Retail sales surprised on the upside in October. From the Wall Street Journal:
American consumers are showing clear signs of stepping up their spending.
Retail sales rose 1.2% to $373.1 billion in October, compared with September, the largest monthly jump since March and the fourth-consecutive month of increased spending.
How excited should we be? It seems clear that the pace of sales has kicked up in recent months:
Another picture telling two sides of the same recovery. The recent trend line reinforces my expectation that trend growth is not out of the question. Indeed, this would only be slightly more optimistic with the most recent Philadelphia Fed survey of forecasters, which is pointing to slightly below trend growth next year. Still, even at the heightened pace of spending, there remains a gaping hole between the old and new that is unlikely to be filled anytime soon. Lots and lots of foregone consumption.
Of course, the media begins speculating on what this means for the upcoming holiday season:
This string of stronger retail reports—together with signs that businesses continue to restock shelves in anticipation of more robust sales going forward—are stirring hopes for a good holiday shopping season. The state of consumer health will get a further checkup on Tuesday, when retail giants Wal-Mart Stores Inc. and Home Depot Inc. report earnings.
I am not sure exactly what constitutes a “good” holiday season. I think that means a season where demand is strong enough to limit the necessity of discounting. It appears we have already lost that battle, as the rush to discount is already well under way. Moreover, some of the enthusiasm for the report dwindles upon reading the details:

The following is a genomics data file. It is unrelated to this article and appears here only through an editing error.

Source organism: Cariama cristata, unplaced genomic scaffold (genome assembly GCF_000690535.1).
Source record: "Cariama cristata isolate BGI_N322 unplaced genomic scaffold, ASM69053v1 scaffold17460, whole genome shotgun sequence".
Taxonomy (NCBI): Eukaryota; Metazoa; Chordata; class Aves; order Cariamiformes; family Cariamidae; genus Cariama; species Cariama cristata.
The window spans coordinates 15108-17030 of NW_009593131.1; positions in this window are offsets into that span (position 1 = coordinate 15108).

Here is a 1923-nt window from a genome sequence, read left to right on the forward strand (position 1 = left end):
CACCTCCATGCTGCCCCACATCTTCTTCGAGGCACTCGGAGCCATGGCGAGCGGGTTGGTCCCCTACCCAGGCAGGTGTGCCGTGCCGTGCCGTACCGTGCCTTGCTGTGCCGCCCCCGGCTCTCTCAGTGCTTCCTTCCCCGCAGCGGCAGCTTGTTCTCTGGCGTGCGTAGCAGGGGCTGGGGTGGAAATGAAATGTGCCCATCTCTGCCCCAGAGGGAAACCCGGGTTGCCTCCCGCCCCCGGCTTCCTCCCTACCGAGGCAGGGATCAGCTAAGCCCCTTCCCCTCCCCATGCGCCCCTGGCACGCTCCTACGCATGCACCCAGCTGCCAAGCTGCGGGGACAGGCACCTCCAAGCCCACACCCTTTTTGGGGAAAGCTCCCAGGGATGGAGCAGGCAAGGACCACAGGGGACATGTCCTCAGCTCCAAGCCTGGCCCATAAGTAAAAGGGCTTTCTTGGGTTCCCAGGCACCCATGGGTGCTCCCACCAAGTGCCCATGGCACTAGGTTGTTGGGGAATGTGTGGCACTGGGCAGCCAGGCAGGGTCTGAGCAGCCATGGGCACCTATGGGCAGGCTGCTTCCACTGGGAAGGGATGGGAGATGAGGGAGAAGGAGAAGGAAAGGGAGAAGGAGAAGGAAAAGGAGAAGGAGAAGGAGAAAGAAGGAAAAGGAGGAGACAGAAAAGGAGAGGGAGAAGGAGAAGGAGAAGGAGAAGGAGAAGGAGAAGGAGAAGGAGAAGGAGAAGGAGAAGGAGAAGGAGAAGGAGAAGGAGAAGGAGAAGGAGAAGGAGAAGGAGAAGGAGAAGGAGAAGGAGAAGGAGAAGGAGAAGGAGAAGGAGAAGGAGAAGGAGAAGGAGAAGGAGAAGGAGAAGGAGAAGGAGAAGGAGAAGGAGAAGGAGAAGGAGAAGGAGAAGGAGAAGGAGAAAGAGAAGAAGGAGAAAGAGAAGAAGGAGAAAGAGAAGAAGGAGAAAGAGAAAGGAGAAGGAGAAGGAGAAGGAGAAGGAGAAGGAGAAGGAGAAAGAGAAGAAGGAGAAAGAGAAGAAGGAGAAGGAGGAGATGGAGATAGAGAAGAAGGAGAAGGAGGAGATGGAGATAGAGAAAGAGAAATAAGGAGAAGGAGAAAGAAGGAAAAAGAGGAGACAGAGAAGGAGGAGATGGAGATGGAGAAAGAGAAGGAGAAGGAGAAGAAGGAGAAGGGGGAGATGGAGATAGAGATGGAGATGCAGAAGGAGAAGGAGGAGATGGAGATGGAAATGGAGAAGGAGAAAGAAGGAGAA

Monday’s report pointed to particular areas of strength: Sales of autos and parts rose 5% in October, the largest jump since March. Excluding autos, which can be volatile from month to month, retail sales rose a more moderate 0.4%. Other bright spots included sales at sporting goods, hobby, book and music stores, which increased 1%. Restaurant and bar sales rose 0.3%.
But many consumers remain hesitant to go for big-ticket items that are usually bought using credit. Furniture sales fell 0.7%, for instance, as did sales at electronics and appliance stores.
Autos were clearly driving the gains. Not entirely unexpected either. Quite honestly, while prerecession sales of roughly 16 million units annually might not be sustainable, the fall to 10 million units was equally unsustainable. Pent-up demand eventually emerges, carrying auto sales higher. Stripping motor vehicles and parts from the data yields this picture:
Here we see something closer to what some might call the “new normal” for consumer spending. Not devastating, but lackluster in comparison to the pre-recession trends.
Bottom Line: In general, the retail sales report was good news, as it is another indicator that drives a stake into the heart of the double-dip story. But keep in mind that the data continues to illustrate the good cop, bad cop conflict in the economy. Policymakers should be concerned about the distance between new trends and old, lest they risk falling into the trap of diminished expectations, believing that 9% unemployment should be the new normal. Market participants, however, may simply be content with confirmation that the foundation for ongoing corporate revenue growth remains secure.